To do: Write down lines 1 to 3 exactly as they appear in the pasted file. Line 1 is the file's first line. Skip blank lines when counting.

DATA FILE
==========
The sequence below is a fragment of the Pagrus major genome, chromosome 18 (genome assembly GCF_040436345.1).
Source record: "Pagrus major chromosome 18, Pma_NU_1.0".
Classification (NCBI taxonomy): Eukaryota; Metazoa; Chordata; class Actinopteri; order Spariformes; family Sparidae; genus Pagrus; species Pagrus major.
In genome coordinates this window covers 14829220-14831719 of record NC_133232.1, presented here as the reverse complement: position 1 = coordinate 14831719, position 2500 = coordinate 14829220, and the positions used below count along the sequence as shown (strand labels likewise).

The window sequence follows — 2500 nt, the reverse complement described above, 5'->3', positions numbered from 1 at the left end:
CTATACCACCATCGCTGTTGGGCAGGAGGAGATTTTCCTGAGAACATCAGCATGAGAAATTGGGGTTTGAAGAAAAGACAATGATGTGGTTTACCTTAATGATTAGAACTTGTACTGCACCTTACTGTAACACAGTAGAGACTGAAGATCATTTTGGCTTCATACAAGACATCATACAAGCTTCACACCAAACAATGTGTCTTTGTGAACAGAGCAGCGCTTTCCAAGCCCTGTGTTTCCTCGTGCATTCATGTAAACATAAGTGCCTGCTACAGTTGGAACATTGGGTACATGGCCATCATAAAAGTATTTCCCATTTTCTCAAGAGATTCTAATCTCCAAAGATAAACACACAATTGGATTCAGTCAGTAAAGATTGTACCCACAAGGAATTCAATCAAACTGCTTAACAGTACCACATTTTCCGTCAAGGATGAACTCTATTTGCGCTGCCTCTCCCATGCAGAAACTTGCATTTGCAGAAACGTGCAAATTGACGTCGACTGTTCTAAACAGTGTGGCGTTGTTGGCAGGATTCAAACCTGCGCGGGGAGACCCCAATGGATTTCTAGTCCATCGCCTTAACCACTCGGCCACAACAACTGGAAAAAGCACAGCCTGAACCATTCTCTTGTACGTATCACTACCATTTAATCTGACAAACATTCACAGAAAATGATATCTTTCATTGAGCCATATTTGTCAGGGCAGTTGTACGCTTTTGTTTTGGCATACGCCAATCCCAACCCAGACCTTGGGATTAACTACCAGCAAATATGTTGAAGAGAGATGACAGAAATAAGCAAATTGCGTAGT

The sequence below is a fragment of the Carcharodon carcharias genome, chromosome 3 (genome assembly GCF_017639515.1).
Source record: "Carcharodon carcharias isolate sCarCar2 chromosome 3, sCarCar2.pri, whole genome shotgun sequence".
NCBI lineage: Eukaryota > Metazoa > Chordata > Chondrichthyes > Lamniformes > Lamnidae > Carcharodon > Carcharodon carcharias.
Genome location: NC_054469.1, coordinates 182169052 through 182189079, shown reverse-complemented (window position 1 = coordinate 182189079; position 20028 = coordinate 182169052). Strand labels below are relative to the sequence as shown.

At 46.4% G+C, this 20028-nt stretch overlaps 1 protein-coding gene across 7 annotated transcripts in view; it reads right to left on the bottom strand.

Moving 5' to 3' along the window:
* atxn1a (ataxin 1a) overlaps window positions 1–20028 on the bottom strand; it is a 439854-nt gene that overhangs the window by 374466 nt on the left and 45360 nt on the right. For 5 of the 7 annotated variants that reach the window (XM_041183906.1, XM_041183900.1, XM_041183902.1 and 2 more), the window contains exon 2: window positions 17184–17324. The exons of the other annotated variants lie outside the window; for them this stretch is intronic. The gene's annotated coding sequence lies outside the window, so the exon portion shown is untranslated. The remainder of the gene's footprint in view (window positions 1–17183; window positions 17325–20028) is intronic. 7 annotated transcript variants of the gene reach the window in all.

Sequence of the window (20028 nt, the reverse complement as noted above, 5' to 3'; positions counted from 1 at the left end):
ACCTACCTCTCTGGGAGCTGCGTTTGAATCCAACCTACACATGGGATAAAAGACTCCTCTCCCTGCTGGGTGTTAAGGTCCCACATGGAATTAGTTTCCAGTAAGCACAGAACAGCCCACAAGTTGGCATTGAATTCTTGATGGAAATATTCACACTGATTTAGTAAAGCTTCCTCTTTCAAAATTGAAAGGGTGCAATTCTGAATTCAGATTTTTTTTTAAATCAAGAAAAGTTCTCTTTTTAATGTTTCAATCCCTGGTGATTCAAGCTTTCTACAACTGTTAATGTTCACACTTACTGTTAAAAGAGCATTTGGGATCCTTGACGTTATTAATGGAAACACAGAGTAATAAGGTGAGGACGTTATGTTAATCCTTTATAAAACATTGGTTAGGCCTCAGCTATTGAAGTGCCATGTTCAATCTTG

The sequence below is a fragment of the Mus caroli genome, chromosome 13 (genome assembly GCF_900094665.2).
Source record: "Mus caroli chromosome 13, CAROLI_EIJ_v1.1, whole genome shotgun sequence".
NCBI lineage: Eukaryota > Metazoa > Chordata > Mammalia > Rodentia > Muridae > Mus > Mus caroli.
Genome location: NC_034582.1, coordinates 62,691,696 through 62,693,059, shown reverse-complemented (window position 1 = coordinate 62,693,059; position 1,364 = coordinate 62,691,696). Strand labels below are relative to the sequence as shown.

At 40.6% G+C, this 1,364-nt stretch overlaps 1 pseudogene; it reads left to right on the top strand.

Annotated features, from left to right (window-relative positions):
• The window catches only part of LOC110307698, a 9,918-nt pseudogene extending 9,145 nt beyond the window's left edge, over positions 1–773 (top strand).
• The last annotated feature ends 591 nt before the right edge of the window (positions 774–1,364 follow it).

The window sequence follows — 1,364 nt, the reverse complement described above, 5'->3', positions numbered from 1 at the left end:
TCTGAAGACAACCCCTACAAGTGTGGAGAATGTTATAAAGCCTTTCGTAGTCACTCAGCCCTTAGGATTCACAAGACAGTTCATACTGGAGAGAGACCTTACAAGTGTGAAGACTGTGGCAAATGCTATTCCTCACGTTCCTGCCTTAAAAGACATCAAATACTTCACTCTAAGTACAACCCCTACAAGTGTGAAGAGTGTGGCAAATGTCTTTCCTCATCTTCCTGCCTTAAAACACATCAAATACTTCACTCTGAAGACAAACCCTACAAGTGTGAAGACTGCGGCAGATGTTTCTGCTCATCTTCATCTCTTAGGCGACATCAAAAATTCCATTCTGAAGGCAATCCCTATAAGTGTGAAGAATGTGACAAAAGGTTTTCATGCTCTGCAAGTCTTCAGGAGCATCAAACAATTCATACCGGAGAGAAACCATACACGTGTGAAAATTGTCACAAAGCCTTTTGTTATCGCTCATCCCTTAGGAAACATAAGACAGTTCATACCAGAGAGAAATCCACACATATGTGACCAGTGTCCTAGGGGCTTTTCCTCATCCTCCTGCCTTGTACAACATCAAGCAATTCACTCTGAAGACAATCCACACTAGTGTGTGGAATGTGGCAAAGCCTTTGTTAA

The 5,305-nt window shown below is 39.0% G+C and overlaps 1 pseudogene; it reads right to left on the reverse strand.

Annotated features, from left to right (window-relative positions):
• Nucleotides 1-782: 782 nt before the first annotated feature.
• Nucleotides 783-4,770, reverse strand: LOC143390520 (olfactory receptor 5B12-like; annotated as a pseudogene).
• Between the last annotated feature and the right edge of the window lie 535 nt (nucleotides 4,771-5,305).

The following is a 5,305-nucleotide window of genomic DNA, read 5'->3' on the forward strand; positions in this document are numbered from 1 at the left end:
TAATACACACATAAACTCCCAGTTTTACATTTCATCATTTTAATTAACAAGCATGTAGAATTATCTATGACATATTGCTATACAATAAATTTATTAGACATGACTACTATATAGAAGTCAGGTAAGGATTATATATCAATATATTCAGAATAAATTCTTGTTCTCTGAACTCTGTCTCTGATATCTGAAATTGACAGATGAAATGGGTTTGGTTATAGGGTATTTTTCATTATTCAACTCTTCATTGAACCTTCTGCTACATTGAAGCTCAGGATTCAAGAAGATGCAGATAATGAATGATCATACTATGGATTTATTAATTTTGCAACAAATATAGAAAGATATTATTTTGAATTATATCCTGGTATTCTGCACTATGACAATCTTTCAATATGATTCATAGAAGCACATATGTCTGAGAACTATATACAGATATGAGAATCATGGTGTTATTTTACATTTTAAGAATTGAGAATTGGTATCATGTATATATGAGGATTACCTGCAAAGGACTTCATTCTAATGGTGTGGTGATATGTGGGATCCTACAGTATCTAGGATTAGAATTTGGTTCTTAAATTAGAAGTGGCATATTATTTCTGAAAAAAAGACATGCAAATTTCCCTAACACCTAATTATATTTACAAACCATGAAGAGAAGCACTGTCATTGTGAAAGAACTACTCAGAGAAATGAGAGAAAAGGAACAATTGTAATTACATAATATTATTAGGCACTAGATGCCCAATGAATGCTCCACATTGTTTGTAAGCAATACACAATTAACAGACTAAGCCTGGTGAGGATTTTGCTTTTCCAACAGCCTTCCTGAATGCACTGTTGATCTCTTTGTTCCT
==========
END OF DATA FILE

The sequence below is a fragment of the Pagrus major genome, chromosome 18 (genome assembly GCF_040436345.1).
Source record: "Pagrus major chromosome 18, Pma_NU_1.0".
Classification (NCBI taxonomy): Eukaryota; Metazoa; Chordata; class Actinopteri; order Spariformes; family Sparidae; genus Pagrus; species Pagrus major.